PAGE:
MathsGee Answers is Zero-Rated (You do not need data to access) on: Telkom | Dimension Data | Rain | MWEB
First time here? Checkout the FAQs!
x
MathsGee is Zero-Rated (You do not need data to access) on: Telkom |Dimension Data | Rain | MWEB

0 like 0 dislike
9 views
Consider the real sequence $\left\{x_{n}\right\}$ given by $$ x_{n}=\frac{1}{\ln n} $$ for $n \geq 2$. Provide an $\varepsilon-N$ proof that $x_{n} \rightarrow 0$.
in Mathematics by Bronze Status (8,688 points) | 9 views

1 Answer

0 like 0 dislike
Best answer
Given $\varepsilon>0$, let $N=e^{1 / \varepsilon}$. Then, for all $n>N=e^{1 / \varepsilon}$, we have that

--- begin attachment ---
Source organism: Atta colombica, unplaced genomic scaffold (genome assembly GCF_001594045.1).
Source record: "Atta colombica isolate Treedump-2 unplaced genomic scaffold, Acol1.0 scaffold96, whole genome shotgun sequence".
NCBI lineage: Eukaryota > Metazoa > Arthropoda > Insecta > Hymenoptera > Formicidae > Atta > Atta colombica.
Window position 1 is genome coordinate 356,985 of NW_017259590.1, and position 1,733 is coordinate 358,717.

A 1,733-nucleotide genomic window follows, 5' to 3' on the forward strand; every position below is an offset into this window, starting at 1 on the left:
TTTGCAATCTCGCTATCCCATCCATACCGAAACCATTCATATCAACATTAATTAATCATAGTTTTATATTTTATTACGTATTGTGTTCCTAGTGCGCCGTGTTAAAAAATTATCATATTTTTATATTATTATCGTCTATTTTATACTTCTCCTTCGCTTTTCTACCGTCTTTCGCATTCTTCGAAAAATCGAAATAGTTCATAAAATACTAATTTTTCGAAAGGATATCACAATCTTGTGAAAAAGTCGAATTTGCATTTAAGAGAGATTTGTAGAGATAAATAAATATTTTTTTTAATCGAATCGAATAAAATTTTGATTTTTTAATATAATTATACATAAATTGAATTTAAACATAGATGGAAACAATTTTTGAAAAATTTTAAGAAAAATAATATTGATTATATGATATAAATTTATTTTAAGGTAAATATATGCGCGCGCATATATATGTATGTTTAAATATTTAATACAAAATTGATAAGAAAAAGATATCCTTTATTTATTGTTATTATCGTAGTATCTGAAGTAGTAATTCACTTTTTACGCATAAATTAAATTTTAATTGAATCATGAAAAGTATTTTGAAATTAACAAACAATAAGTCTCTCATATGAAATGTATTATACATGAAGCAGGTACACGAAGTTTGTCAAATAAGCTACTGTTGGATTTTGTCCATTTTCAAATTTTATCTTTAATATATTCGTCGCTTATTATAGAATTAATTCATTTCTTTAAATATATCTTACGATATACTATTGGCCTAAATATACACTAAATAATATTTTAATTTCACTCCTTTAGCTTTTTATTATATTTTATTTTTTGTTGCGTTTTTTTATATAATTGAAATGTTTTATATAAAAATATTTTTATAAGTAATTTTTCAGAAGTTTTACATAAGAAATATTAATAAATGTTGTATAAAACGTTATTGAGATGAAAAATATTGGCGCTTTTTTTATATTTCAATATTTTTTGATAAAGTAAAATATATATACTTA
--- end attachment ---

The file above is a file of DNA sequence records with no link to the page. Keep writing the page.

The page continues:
$$
e^{1 / \varepsilon}<n
$$
Taking the natural logarithm of both sides, we have that
$$
\frac{1}{\varepsilon}<\ln n
$$
Since $n \geq 2, \ln n>0$ and $\varepsilon>0 .$ So we can cross divide to get that
$$
\frac{1}{\ln }<\varepsilon
$$
This is equivalent to
$$
\begin{array}{l}
\left|\frac{1}{\ln n}-0\right|<\varepsilon \\
\text { So, } 1 / \ln n \rightarrow 0
\end{array}
$$
by Bronze Status (8,688 points)

Related questions

MathsGee provides answers to subject-specific educational questions for improved outcomes.



On MathsGee Answers, you can:


1. Ask questions
2. Answer questions
3. Comment on Answers
4. Vote on Questions and Answers
5. Donate to your favourite users

MathsGee Tools

Math Worksheet Generator

Math Algebra Solver

Trigonometry Simulations

Vectors Simulations

Matrix Arithmetic Simulations

Matrix Transformations Simulations

Quadratic Equations Simulations

Probability & Statistics Simulations

PHET Simulations

Visual Statistics

ZeroEd Search Engine

Other Tools

MathsGee ZOOM | eBook